First time casters and veteran anglers enjoy the natural places that enable a fly fishing vacation. Test your tippet deep in the wilderness or perfect your back casts on the resort lawn.
Gather your gear. Then enjoy the beauty and art of fly fishing:
Gore Creek Fly Fisherman. Vail, CO.
Give your kids (and perhaps yourself) a taste of this lifelong sport during daily casting clinics offered each day in the scenic Vail Village along the Gore Creek Promenade. When you are ready for more, book a half or full day walk and wade trip or sign on for a float trip through Rocky Mountain beauty.
Contact: 970-476-3296; www.GoreCreekFlyFisherman.com.
LL Bean Outdoor Discovery School. Freeport, ME or Columbia, MD.
The knowledgeable instructors at LL Bean can jump start your family into the wonderful world of fly fishing with their one or two-day introductory courses. You’ll learn about fly-tackle, delve into knot tying, fly tying, and fish-food identification, then move outside to practice casting skills in a nearby pond. Continue the analysis and improvement at home once you’ve viewed their video of your newly acquired skill. Contact: LL Bean experts are available for fishing advice on their hotline between 8 a.m. and 10 p.m EST every day; 1-800-347-4552.
For class registration: (888)-552-3261); www.llbean.com/outdoorsOnline/odp/courses/flyfishing/fly-fishing-essentials1-maine.html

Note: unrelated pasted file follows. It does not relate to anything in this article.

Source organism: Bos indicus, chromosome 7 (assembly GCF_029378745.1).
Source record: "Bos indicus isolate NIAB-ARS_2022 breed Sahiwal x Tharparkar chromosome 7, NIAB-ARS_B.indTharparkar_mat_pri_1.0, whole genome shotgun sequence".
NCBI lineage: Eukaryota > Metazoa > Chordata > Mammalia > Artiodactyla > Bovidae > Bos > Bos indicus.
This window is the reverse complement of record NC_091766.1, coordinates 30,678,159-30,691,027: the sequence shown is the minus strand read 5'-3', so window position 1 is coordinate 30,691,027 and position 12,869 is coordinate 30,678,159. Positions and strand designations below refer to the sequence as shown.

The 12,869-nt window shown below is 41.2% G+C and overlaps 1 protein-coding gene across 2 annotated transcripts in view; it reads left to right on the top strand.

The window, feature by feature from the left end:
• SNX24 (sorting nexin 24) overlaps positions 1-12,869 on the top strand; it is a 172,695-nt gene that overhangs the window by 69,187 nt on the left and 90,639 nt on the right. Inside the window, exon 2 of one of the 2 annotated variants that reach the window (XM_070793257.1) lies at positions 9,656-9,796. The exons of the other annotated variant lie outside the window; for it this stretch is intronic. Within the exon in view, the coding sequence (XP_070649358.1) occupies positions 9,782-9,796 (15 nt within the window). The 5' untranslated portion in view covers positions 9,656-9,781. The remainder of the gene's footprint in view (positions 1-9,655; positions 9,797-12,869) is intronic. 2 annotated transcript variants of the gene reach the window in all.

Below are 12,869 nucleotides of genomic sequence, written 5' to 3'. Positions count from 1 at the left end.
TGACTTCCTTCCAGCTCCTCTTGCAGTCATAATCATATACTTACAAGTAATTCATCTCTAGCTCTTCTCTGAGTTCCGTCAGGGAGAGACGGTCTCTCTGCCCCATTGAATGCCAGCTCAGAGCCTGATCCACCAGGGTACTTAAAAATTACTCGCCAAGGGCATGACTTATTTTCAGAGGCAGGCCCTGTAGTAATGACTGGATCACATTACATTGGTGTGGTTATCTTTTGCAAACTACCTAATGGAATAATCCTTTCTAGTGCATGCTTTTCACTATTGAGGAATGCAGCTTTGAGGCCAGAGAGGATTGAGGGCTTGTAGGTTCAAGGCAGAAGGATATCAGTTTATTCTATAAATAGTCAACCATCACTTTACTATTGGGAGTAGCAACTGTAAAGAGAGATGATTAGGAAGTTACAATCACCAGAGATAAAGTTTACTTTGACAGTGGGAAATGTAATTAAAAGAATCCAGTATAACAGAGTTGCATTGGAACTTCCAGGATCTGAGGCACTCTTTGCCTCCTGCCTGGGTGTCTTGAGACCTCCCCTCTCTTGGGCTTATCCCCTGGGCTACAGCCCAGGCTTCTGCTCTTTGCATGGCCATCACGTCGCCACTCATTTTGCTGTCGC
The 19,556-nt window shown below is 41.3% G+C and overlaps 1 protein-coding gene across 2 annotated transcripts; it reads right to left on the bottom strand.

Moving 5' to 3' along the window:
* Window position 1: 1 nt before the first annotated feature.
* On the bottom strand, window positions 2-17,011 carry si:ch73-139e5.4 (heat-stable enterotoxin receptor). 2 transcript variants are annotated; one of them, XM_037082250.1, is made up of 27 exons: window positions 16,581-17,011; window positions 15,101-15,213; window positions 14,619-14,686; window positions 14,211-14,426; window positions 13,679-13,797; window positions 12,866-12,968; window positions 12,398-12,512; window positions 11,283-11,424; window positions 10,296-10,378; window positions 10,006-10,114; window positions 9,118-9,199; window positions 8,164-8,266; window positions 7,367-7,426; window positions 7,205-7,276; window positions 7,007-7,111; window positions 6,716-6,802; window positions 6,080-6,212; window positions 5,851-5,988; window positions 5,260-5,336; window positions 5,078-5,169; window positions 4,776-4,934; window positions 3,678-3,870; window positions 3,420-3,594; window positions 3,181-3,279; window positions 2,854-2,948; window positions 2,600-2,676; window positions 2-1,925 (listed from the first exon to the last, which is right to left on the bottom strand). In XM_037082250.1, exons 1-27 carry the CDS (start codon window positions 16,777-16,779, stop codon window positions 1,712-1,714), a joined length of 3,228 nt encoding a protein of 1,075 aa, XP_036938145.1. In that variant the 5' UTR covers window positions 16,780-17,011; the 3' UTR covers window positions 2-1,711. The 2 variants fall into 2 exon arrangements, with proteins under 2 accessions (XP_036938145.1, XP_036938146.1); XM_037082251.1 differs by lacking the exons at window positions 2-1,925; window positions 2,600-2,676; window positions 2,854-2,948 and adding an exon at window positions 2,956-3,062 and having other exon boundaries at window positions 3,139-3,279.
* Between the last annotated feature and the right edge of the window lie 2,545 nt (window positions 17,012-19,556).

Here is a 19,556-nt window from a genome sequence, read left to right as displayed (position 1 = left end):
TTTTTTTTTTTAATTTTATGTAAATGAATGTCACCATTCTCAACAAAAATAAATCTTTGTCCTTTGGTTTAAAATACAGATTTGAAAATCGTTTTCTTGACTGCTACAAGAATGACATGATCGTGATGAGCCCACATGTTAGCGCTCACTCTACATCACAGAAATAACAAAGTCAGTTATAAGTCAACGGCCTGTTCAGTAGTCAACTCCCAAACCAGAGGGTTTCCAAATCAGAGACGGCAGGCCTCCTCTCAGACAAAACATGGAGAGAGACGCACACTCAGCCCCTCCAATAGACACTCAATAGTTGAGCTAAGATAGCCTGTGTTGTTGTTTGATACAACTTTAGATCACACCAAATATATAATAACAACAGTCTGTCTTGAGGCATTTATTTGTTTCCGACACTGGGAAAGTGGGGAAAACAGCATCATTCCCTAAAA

Chetola Resort. Blowing Rock, NC.
The only Orvis-endorsed fly-fishing lodge in North Carolina has plenty to offer the entire family. Pack a rod for a half day trip to “The Refuge” on Boone Fork Creek, a destination deemed ideal for beginners and families. When not casting a line, check out the children’s camp, a heated indoor pool, fitness center and nearby rafting and golf.
Contact: (800) 243-8652; www.Chetola.com.
Match the Hatch. Livingston, MT.
Spend a day on the Yellowstone River with Eric Adams and your family members will go home with more than basic casting skills. His educational background in ecology means you’ll learn to “match the hatch”, fish pocket water from a raft and how to maximize a day on the famed Yellowstone River or nearby spring creeks. You are sure to enjoy time on the Yellowstone, the longest stretch of blue-ribbon trout habitat in the nation.
Contact: 406.223.2488; www.MontanaFlyFishingGuides.com
Fishing on the Farm. Blackberry Farm, Walland, TN.
With two ponds and a stream on site, plus more than 700 miles of fishable trout streams in the neighboring Great Smoky Mountain National Park, this gem of a property offers the novice or experienced fly fishing family the opportunity to enjoy great water as well as a sea of additional activities. Horseback riding, mountain biking, cooking schools, the Farmhouse Spa and charming accommodations on 4,200 pastoral acres, combine to create a picturesque haven for a gathering clan. Contact: (800) 648-4252; www.BlackberryFarm.com.